Earlier this month, we warned that important protections for seniors, children, and Oklahomans with disabilities were crumbling because the Department of Human Services had already made “the easy cuts” and was now forced to make cuts that directly hurt our most vulnerable citizens.

Now, it looks like those consequences will get worse. Oklahoma’s proposed FY 2017 budget would restore some of this year’s mid-year cuts but would leave DHS 4 percent below its 2016 funding level. According to DHS, this will leave the agency $103 million in the hole, and it will require cuts to a wide range of direct services. The largest potential cuts would be to community living and support services, adult and family services, and developmental disabilities services. Here are some of the consequences of this harmful budget plan:

Eliminating investigations of mistreatment of vulnerable adults

The Adult Protective Services division at DHS provides protection from abuse, neglect, and exploitation for vulnerable adults who cannot independently manage their own affairs or protect themselves from harm. The proposed cuts by DHS would eliminate investigations of financial exploitation and mental health referrals. The cuts would also reduce staff, which would delay response times for calls made about abuse, neglect, or exploitation in communities and nursing homes and compromise the agency’s ability to report abusive providers to the state Abuse Registry. In FY 2015, APS completed nearly 15,000 investigations of mistreatment. More than 6,000 were found to be substantiated.

An end to affordable child care; longer waits for food and utility bill assistance

Adult and Family Services provide help to some of the poorest families in Oklahoma with services like child care subsidies, nutrition assistance, cash assistance, and refugee services. Subsidized child care, which is already mostly unavailable for working parents, is about to become even less accessible: DHS has already announced that enrollment will be frozen on June 1. The only exceptions will be children or their families who are already involved with DHS – for instance, children in foster care will continue to be eligible.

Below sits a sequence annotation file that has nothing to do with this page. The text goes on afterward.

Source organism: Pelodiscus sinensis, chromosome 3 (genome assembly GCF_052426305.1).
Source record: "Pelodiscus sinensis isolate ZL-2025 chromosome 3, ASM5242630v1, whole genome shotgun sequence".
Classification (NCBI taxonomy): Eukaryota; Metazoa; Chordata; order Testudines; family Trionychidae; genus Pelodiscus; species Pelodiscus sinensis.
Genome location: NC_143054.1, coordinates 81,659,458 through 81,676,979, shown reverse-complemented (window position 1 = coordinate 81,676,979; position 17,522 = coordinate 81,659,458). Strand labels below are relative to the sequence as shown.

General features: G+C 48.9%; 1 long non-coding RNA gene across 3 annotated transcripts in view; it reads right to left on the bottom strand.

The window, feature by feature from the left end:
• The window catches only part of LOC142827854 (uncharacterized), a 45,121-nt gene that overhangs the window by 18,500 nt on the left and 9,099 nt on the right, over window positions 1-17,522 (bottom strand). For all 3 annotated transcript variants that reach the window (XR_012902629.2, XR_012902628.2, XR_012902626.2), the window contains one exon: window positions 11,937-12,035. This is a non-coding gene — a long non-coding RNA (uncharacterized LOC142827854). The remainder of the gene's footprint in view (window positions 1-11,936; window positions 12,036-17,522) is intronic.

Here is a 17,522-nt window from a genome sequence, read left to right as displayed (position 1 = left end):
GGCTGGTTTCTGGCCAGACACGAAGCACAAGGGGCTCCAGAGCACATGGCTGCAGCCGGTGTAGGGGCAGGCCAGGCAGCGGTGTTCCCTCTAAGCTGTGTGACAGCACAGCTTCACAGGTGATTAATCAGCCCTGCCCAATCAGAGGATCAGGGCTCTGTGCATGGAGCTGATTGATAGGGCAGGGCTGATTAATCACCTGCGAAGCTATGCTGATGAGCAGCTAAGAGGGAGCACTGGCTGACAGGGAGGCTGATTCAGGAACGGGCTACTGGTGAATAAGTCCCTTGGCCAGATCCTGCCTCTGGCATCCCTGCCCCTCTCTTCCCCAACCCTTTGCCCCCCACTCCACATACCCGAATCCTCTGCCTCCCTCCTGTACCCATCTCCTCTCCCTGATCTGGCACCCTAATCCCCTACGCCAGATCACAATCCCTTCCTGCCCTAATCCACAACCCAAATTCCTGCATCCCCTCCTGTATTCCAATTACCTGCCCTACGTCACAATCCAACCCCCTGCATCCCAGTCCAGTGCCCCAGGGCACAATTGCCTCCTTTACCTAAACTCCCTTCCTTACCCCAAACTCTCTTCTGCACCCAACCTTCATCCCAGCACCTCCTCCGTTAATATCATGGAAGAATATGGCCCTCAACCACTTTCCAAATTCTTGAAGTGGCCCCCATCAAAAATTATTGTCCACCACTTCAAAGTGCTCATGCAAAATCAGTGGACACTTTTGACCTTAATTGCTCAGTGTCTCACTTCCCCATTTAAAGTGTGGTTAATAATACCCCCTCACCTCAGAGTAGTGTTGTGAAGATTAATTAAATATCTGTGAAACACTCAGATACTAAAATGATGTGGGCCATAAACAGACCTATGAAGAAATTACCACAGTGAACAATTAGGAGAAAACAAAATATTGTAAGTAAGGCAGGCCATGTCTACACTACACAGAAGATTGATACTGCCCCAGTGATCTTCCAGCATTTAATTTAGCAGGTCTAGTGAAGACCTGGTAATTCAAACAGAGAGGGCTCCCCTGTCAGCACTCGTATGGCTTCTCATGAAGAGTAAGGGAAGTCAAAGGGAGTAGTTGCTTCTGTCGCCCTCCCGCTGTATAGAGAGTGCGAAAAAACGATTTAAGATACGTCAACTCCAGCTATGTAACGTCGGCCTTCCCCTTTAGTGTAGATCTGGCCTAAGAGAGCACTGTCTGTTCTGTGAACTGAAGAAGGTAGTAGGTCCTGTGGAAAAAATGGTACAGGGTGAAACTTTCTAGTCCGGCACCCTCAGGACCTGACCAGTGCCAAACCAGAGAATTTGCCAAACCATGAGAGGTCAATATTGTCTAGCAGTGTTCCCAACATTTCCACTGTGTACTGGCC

“Rep. Jason Nelson (R-Oklahoma City) predicted that cuts to DHS will ‘lead to new lawsuits similar to the one that resulted in court-ordered changes to the state’s child welfare system.’”

This cut could leave up to 2,000 families per month on a subsidy waiting list, and means many parents will have to leave the workforce because they don’t have options to care for their children*.

Meanwhile, other cuts will eliminate staff in child care licensing, which provides oversight for summer day camps, child care centers and more. DHS reported that these cuts could lead to a “general reduction in the quality of child care, safety, and well-being of children in Oklahoma.”

And there’s more. Staff cuts for SNAP and the Low-Income Home Energy Assistance Program, which provides winter heating and summer cooling assistance, will likely lead to longer delays in processing applications. Families who can’t afford food and utility bills would be left waiting.

Vanishing help for Oklahomans with developmental disabilities

Just shy of 1,900 adults with developmental disabilities receive in-home support services through a Medicaid waiver operated by DHS. Thousands more are on a waiting list, with some waiting more than a decade. DHS has proposed reducing or eliminating the waiver, leaving families with no option but to try to cobble together the funds to hire home health aides. On top of that, DHS could reduce contracts with providers of respite care and family support for those caring for family members with developmental disabilities.

And more

Other proposed cuts include cutting funding for the 2-1-1 Oklahoma helpline by half, reducing provider rates and staff for the ADvantage program that helps people stay at home instead of going to a nursing home, eliminating contracts with Meals on Wheels, and closing 50 meal sites for food-insecure seniors – a loss of about 500,000 meals.

However, DHS’s proposed reductions only total $94 million in state dollars – which still leaves a shortfall of $9 million. It’s not clear what else would be on the table, but it’s virtually certain that none of it would be good. In debating on the budget in House committee, Rep. Jason Nelson (R-Oklahoma City) predicted that cuts to DHS will “lead to new lawsuits similar to the one that resulted in court-ordered changes to the state’s child welfare system.”

Sorely inadequate funding for DHS is yet another reason why lawmakers should reject this budget proposal and build a better budget that saves needed services for vulnerable Oklahomans.

* A statement that the subsidy freeze would “eliminate funding for nearly 2 in 3 child care facilities in the state” was found to be inaccurate and has been removed from the paragraph.